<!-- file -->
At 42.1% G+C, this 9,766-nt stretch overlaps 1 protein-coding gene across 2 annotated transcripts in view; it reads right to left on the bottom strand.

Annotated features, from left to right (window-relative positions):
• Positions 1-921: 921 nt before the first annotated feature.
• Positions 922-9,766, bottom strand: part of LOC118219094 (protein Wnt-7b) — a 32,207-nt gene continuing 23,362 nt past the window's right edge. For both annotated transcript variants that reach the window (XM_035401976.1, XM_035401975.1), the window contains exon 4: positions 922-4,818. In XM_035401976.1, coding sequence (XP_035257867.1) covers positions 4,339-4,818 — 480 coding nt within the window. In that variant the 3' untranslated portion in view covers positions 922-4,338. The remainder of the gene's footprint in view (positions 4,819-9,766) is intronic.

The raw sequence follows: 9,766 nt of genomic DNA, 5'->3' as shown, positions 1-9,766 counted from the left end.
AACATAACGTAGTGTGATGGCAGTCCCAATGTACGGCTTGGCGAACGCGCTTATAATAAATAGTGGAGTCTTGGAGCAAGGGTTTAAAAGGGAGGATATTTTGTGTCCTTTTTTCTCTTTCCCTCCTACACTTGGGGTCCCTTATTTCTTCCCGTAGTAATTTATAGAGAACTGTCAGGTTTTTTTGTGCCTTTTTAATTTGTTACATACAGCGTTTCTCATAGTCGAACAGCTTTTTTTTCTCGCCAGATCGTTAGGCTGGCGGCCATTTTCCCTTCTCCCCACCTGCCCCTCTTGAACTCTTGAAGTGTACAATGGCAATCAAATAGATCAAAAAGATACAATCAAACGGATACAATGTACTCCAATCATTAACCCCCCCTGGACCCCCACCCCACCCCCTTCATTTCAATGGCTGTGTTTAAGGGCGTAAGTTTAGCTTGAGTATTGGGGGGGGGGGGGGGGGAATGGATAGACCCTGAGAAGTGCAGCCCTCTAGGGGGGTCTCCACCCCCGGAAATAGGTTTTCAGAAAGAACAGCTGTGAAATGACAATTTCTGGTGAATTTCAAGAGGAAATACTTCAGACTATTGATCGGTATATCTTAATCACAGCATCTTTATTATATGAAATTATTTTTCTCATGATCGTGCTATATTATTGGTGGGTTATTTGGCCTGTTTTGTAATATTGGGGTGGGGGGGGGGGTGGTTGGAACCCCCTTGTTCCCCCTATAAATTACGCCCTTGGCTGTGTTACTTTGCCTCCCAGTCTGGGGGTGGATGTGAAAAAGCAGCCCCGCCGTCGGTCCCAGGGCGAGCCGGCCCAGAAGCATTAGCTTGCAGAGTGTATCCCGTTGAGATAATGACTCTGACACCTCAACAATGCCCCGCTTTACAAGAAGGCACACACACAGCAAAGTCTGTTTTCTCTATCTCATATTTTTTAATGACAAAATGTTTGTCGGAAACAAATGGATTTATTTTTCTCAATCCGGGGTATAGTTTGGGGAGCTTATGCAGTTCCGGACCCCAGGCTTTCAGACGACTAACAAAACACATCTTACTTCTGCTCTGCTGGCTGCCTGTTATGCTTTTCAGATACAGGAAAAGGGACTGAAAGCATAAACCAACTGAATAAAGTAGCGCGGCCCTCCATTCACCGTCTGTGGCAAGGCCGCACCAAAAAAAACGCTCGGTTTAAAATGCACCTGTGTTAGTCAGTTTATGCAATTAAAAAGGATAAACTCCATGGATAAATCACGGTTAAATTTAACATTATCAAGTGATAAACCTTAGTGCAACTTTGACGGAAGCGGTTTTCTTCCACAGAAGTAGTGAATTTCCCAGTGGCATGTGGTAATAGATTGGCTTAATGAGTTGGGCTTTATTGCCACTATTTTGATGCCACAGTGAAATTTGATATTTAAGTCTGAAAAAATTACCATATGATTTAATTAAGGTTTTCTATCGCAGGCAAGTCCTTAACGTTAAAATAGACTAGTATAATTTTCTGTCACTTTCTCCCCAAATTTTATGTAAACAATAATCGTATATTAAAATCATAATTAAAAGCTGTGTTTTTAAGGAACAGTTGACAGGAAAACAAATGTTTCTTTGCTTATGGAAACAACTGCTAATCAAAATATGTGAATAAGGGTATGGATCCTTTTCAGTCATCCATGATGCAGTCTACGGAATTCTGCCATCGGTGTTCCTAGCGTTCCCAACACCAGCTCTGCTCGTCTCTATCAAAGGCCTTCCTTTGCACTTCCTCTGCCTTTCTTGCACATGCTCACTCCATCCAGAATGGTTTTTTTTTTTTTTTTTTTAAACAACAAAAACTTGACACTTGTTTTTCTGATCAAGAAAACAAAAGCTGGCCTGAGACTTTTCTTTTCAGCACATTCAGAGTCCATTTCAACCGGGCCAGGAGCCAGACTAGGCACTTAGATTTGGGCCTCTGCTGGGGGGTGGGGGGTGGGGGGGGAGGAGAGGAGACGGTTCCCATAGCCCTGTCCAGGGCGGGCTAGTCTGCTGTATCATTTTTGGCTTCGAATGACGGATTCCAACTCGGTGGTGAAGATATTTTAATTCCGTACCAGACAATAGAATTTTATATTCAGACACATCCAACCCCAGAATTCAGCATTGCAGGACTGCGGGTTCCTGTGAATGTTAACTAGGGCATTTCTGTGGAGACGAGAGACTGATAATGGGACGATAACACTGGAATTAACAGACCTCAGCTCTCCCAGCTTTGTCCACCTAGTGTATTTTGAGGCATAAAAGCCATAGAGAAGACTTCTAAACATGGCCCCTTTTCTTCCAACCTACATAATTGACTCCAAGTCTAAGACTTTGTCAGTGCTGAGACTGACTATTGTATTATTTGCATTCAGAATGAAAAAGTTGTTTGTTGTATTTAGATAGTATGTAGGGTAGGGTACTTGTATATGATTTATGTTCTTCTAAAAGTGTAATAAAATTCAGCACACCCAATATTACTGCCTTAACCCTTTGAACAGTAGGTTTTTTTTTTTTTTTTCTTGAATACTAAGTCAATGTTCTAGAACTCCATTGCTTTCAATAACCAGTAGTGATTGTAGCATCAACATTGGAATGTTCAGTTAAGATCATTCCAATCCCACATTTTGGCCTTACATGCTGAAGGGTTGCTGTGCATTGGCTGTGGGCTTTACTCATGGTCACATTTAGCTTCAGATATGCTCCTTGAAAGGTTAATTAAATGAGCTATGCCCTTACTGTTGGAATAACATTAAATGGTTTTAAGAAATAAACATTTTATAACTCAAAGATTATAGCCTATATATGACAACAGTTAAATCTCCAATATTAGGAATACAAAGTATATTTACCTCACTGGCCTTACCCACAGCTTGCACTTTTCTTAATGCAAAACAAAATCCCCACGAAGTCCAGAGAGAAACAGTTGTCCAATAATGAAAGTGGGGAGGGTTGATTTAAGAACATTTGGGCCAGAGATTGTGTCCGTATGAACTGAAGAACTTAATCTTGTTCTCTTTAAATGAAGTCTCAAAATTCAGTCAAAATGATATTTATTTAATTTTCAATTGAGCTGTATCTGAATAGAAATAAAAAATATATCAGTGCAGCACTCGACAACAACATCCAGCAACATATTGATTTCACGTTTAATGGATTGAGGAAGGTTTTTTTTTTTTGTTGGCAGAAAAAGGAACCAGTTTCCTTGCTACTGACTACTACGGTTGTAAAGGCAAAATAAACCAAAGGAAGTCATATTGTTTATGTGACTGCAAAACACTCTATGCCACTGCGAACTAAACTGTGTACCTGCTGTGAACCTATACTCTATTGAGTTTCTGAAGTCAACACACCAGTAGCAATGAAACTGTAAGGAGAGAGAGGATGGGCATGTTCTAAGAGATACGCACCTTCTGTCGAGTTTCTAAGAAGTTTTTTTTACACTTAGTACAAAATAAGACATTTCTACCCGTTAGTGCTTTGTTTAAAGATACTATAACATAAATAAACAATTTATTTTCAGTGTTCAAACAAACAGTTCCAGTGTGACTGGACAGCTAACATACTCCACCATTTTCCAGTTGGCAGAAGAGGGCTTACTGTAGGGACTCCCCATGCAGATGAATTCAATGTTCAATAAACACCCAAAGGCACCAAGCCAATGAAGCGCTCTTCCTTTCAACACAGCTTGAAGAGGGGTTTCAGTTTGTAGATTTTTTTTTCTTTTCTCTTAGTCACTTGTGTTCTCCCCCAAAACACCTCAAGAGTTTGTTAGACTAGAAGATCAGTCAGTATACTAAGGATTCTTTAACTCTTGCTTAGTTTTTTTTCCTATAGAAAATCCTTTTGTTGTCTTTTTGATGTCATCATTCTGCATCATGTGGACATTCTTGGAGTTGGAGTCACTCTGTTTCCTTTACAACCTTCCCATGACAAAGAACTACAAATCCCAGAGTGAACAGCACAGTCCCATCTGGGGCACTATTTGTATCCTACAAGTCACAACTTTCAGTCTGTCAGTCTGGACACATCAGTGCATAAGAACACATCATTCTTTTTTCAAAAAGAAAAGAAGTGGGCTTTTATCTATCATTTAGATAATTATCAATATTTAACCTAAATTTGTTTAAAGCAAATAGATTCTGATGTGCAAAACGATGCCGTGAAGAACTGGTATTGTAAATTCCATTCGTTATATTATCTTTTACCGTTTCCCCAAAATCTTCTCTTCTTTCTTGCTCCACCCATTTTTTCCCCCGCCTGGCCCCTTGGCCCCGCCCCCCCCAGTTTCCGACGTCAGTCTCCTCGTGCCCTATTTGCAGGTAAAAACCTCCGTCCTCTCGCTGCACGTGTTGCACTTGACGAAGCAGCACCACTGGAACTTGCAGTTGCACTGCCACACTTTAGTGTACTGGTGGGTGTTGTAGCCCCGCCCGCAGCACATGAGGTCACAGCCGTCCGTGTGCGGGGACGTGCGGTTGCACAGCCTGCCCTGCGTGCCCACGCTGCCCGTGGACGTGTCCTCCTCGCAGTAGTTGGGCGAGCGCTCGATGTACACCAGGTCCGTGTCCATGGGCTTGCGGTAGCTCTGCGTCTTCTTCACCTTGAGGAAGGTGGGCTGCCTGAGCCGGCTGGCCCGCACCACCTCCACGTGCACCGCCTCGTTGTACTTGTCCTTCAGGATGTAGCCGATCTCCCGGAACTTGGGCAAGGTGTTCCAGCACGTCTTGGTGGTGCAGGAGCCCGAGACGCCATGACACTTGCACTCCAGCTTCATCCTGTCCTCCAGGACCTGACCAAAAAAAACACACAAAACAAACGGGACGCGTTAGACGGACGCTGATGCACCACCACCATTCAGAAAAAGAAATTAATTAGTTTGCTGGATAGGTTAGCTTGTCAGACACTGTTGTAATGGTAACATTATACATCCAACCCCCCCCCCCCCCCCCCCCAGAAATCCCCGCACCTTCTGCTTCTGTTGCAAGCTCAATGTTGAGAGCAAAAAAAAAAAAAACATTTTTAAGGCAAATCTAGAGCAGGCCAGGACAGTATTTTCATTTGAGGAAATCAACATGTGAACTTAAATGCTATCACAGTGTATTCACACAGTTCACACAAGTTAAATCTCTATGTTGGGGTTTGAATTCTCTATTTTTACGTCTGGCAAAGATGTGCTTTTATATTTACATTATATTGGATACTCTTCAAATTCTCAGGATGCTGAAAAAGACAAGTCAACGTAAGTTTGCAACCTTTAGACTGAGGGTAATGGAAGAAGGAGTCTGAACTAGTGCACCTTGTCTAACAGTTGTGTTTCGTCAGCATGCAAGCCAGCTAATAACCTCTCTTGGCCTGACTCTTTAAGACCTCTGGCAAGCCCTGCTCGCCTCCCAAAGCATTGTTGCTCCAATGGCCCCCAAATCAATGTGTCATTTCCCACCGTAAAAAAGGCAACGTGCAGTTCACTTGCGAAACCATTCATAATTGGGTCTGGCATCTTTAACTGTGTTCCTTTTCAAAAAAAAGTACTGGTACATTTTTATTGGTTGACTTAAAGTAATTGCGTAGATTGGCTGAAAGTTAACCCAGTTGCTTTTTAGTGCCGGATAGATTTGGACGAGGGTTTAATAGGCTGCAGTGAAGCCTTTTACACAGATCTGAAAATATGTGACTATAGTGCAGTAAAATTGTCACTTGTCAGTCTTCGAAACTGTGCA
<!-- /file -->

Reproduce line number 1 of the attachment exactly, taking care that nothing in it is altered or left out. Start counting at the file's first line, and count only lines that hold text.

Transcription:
At 42.1% G+C, this 9,766-nt stretch overlaps 1 protein-coding gene across 2 annotated transcripts in view; it reads right to left on the bottom strand.